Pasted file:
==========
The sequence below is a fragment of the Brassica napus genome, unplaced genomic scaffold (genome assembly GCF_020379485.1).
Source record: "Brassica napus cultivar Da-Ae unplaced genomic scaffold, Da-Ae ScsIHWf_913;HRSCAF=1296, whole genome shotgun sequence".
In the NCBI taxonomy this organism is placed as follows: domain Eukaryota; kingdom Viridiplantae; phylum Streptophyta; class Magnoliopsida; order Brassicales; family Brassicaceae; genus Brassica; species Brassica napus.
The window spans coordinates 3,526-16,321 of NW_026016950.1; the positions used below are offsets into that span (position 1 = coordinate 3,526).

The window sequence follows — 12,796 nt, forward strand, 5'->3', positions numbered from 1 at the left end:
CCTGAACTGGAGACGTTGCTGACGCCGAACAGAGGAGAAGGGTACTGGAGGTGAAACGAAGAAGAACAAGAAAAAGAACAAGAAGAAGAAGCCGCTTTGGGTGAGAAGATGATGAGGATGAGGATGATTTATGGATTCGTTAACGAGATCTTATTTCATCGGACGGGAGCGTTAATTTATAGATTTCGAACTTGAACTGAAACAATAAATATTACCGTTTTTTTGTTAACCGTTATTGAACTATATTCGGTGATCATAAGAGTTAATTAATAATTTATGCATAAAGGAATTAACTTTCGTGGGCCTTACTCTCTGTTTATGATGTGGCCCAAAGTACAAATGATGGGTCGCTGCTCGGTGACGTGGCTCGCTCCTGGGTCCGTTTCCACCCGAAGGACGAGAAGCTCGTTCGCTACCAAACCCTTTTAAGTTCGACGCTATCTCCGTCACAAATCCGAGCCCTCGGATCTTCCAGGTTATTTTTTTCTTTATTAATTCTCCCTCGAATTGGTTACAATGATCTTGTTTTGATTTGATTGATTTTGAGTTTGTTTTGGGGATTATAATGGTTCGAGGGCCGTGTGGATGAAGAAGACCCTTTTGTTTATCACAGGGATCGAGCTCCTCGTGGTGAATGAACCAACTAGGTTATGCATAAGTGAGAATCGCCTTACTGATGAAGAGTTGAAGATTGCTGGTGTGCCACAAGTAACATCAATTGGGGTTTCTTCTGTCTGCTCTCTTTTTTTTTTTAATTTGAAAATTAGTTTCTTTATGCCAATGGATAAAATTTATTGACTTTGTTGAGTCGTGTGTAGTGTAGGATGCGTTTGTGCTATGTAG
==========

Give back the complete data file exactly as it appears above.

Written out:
The sequence below is a fragment of the Brassica napus genome, unplaced genomic scaffold (genome assembly GCF_020379485.1).
Source record: "Brassica napus cultivar Da-Ae unplaced genomic scaffold, Da-Ae ScsIHWf_913;HRSCAF=1296, whole genome shotgun sequence".
In the NCBI taxonomy this organism is placed as follows: domain Eukaryota; kingdom Viridiplantae; phylum Streptophyta; class Magnoliopsida; order Brassicales; family Brassicaceae; genus Brassica; species Brassica napus.
The window spans coordinates 3,526-16,321 of NW_026016950.1; the positions used below are offsets into that span (position 1 = coordinate 3,526).

The window sequence follows — 12,796 nt, forward strand, 5'->3', positions numbered from 1 at the left end:
CCTGAACTGGAGACGTTGCTGACGCCGAACAGAGGAGAAGGGTACTGGAGGTGAAACGAAGAAGAACAAGAAAAAGAACAAGAAGAAGAAGCCGCTTTGGGTGAGAAGATGATGAGGATGAGGATGATTTATGGATTCGTTAACGAGATCTTATTTCATCGGACGGGAGCGTTAATTTATAGATTTCGAACTTGAACTGAAACAATAAATATTACCGTTTTTTTGTTAACCGTTATTGAACTATATTCGGTGATCATAAGAGTTAATTAATAATTTATGCATAAAGGAATTAACTTTCGTGGGCCTTACTCTCTGTTTATGATGTGGCCCAAAGTACAAATGATGGGTCGCTGCTCGGTGACGTGGCTCGCTCCTGGGTCCGTTTCCACCCGAAGGACGAGAAGCTCGTTCGCTACCAAACCCTTTTAAGTTCGACGCTATCTCCGTCACAAATCCGAGCCCTCGGATCTTCCAGGTTATTTTTTTCTTTATTAATTCTCCCTCGAATTGGTTACAATGATCTTGTTTTGATTTGATTGATTTTGAGTTTGTTTTGGGGATTATAATGGTTCGAGGGCCGTGTGGATGAAGAAGACCCTTTTGTTTATCACAGGGATCGAGCTCCTCGTGGTGAATGAACCAACTAGGTTATGCATAAGTGAGAATCGCCTTACTGATGAAGAGTTGAAGATTGCTGGTGTGCCACAAGTAACATCAATTGGGGTTTCTTCTGTCTGCTCTCTTTTTTTTTTTAATTTGAAAATTAGTTTCTTTATGCCAATGGATAAAATTTATTGACTTTGTTGAGTCGTGTGTAGTGTAGGATGCGTTTGTGCTATGTAG